The creation of the Homeland Security Department may be the most radical makeover of security agencies in 50 years, but experts say any increase in technology spending on the new agency will be tepid, at least for now.
President Bush signed legislation last week to combine 22 federal agencies, including the Immigration and Naturalization Service, Secret Service, Customs Service, the Federal Emergency Management Agency and the Transportation Security Administration into one department. Along with the challenge of combining a variety of cultures and mandates, the new agency's challenges include integrating computer networks and e-mail systems.
Though a momentous task, it will not necessarily require a flood of new funding, said Jim Kane, president of market research firm Federal Sources Inc. It does represent a good opportunity, especially for established contractors, "but companies should not expect the creation of the department to create a bonanza for them," Kane said.
"Over the long run, it will definitely mean more funding," said Chris Penny, analyst with Friedman, Billings, Ramsey & Co. "What I am telling my clients is, while certainly it's created a lot of buzz, we won't see a lot of the funding opportunities until well into next year."
The component agencies start moving to the new department on March 1, and the administration wants to fund much of the integration costs within existing budgets, industry officials said. The new agency "doesn't mean a great deal in the short term; you're not going to see a lot of funding in the next six months," said Bruce Aitken, president of the Homeland Securities Industries Association, an industry group.
The cost of creating the department and employing new technology may not be as high as some expect, said Mark Forman, the Office of Management and Budget's associate director of information technology and e-government. "The one thing I would keep in mind here is that compared to the [technology] of the 1980s, now you can do a lot more quicker and at less cost with a higher probability of success because of e-business and Web-based approaches," he said.
Dampening expectations, the administration has been cautious about spending on the new agency even before it was approved by Congress. The OMB sent jitters through the industry this summer when it ordered seven of the component agencies to temporarily halt spending on more than $1 billion in information technology projects while it looked for savings and compatible technology. It is unclear how much of that funding is still pending.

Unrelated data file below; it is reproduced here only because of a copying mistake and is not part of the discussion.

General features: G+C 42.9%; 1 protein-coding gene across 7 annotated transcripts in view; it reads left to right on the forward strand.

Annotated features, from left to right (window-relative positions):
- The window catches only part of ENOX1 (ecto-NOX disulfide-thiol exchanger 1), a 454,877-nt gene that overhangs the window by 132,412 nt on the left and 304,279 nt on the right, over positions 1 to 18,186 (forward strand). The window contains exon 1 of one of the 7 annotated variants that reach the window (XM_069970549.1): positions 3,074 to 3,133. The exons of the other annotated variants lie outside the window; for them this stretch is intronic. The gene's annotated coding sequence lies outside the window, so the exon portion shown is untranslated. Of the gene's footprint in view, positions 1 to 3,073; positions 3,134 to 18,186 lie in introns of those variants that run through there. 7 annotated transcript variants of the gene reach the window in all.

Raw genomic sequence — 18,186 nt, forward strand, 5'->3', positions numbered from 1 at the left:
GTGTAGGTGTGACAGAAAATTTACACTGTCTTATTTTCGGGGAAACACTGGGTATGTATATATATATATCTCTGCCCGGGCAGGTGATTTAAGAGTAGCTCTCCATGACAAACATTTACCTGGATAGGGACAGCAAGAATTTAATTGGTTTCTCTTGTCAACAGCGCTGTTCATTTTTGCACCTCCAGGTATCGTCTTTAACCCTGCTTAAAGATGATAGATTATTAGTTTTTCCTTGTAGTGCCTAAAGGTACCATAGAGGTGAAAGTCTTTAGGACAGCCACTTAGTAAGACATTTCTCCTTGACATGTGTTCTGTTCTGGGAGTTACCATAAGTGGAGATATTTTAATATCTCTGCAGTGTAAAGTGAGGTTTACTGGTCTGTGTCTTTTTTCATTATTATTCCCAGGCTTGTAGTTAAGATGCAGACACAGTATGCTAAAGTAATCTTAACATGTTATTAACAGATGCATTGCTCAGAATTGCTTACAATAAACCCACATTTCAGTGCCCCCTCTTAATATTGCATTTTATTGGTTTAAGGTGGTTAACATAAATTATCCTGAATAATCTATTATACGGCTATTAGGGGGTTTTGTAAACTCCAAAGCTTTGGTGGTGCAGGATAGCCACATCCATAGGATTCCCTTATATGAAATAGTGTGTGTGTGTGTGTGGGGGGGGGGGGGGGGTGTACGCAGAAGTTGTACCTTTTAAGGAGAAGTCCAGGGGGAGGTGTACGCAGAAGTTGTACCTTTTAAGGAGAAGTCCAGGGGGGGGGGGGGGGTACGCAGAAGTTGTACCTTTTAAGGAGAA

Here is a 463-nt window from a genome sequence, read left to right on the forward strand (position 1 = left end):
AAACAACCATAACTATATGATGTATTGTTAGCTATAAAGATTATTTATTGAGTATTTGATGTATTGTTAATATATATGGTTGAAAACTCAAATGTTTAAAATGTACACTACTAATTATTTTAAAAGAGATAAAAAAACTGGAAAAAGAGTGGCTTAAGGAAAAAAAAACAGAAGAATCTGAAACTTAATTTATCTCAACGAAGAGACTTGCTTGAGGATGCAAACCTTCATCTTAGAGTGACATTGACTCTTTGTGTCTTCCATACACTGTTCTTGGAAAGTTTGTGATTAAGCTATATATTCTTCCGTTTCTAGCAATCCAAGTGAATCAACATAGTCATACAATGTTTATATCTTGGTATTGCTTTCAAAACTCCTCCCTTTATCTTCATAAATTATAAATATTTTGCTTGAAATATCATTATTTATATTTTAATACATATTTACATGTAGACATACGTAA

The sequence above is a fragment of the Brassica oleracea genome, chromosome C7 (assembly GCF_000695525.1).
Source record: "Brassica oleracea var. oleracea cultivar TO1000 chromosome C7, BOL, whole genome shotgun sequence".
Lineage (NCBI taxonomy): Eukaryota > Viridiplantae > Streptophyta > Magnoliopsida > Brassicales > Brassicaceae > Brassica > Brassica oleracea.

And just the wait to create the new department -- which was stalled in the Senate for months -- caused angst for the region's many government technology consulting companies, many of which established homeland security task forces to go after business more than a year ago.
"The delay in standing up the department has had an adverse impact on business to date. That, combined with the federal budget, depressed the market overall," said Alfred Mockett, chief executive of American Management Systems Inc., which has also faced a decline in technology spending in the private sector.
The agency's mission -- including analysis of terrorism intelligence to match it against the nation's vulnerabilities and developing new technologies to detect threats -- will require a technology upgrade that government contractors say could translate into an increase in business for firms that specialize in such technology. That may include sharing databases among agencies, even on the state and local levels, they said.
"That aspect will come after the organizational issues are completed and everybody knows the structure" of the agency, said William R. Loomis, an analyst with Legg Mason. "It will be at least a year before we see major IT projects department-wide."
Industry research firms remain optimistic about the money-making potential. Input, a local market research firm, predicts that technology spending by the new department will reach at least $2.1 billion in fiscal 2003, up from $1.5 billion last year. Federal Sources Inc. is even more hopeful, forecasting that spending could reach $2.6 billion.
Even if technology spending in the agency reaches projected heights, that still would not be comparable to the $5 billion the three military services are expected to spend on information technology next year, according to Federal Sources data.
For companies such as Lockheed Martin Corp. and Northrop Grumman Corp., which already have large business units in information technology, the increase will likely not be enough to make a significant impact, analysts said. But it wouldn't take much to improve the bottom line of smaller firms such as AMS. "It is a very big budget. It only takes a small piece of market share to make a difference to AMS," Mockett said.